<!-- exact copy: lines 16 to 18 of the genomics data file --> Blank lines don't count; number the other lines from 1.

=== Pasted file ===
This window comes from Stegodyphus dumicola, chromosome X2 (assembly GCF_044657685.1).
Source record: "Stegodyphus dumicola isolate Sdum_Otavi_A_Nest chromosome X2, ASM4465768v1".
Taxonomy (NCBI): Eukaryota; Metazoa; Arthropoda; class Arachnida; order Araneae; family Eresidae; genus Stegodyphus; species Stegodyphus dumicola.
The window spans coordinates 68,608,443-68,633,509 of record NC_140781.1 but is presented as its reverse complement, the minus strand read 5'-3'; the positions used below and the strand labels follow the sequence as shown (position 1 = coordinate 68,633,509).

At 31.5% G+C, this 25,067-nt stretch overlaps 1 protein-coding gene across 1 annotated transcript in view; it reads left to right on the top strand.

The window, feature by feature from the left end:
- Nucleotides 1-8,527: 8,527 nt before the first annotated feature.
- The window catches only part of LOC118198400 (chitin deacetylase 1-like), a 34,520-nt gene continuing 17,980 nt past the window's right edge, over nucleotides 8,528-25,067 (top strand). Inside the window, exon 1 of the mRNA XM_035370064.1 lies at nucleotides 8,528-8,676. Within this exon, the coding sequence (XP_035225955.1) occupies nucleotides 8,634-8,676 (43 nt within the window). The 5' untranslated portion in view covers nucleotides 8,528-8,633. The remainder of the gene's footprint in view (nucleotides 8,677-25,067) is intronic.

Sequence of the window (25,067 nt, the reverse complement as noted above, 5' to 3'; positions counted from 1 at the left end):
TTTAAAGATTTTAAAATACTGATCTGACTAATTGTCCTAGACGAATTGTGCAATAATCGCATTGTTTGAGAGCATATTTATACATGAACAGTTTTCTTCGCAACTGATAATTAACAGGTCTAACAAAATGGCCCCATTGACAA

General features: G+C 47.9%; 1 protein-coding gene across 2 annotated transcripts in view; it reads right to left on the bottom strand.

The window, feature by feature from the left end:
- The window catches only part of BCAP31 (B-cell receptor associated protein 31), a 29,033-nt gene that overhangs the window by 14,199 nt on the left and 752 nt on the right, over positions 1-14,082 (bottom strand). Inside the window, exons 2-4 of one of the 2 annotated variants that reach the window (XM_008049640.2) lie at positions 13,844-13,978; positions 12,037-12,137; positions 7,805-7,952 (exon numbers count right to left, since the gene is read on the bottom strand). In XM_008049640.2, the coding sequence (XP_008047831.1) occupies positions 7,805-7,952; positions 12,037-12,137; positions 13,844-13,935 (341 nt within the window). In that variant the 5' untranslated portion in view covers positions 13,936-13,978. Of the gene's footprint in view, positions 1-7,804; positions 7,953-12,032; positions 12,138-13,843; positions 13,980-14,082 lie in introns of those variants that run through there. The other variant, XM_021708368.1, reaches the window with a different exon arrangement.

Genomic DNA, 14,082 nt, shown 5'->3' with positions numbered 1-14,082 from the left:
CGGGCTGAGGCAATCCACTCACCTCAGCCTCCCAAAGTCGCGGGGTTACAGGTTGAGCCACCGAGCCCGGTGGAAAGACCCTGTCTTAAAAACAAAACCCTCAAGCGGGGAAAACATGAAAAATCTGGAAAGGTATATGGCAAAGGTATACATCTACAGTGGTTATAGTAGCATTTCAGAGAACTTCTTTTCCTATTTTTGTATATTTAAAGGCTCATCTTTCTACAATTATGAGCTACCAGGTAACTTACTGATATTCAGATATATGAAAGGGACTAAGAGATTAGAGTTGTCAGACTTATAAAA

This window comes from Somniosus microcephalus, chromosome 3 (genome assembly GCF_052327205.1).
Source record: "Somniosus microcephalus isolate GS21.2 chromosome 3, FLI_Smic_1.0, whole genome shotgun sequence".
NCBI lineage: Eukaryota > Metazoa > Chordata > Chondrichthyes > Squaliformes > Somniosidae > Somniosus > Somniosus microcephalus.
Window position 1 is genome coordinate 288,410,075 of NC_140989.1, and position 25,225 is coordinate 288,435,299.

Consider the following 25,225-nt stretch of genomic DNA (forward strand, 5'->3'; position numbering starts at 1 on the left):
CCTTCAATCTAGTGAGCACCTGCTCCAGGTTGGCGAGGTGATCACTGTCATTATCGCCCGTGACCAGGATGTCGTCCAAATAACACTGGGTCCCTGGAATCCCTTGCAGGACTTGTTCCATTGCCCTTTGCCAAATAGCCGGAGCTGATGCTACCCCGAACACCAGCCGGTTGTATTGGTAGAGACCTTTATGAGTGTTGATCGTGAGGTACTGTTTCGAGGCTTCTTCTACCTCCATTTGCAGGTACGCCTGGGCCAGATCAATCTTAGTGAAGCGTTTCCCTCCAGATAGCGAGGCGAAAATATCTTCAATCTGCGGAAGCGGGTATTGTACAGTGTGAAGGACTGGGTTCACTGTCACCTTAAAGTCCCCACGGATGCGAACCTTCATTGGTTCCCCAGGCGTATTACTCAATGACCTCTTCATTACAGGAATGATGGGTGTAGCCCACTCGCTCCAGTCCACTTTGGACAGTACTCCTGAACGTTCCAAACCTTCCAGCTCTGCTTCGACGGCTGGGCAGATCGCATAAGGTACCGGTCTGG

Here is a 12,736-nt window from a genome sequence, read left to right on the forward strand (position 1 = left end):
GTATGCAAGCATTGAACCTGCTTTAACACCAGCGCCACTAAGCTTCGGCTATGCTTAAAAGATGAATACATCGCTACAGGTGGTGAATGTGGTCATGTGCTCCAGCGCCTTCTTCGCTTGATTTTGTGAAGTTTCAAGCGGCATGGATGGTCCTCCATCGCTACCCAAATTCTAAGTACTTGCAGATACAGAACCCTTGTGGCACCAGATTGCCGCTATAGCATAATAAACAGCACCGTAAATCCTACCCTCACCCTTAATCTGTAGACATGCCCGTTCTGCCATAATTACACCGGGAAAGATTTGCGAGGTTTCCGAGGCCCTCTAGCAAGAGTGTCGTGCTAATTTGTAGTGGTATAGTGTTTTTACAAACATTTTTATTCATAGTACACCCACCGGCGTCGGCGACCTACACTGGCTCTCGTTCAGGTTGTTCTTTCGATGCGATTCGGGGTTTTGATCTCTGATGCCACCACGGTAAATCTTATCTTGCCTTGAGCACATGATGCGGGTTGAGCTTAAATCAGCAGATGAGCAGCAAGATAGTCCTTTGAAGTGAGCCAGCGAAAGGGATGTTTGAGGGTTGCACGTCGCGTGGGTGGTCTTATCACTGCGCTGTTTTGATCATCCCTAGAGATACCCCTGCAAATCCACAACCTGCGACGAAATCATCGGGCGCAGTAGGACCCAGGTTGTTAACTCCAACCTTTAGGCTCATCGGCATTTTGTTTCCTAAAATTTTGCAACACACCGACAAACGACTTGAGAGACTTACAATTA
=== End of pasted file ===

This window comes from Somniosus microcephalus, chromosome 3 (genome assembly GCF_052327205.1).
Source record: "Somniosus microcephalus isolate GS21.2 chromosome 3, FLI_Smic_1.0, whole genome shotgun sequence".
NCBI lineage: Eukaryota > Metazoa > Chordata > Chondrichthyes > Squaliformes > Somniosidae > Somniosus > Somniosus microcephalus.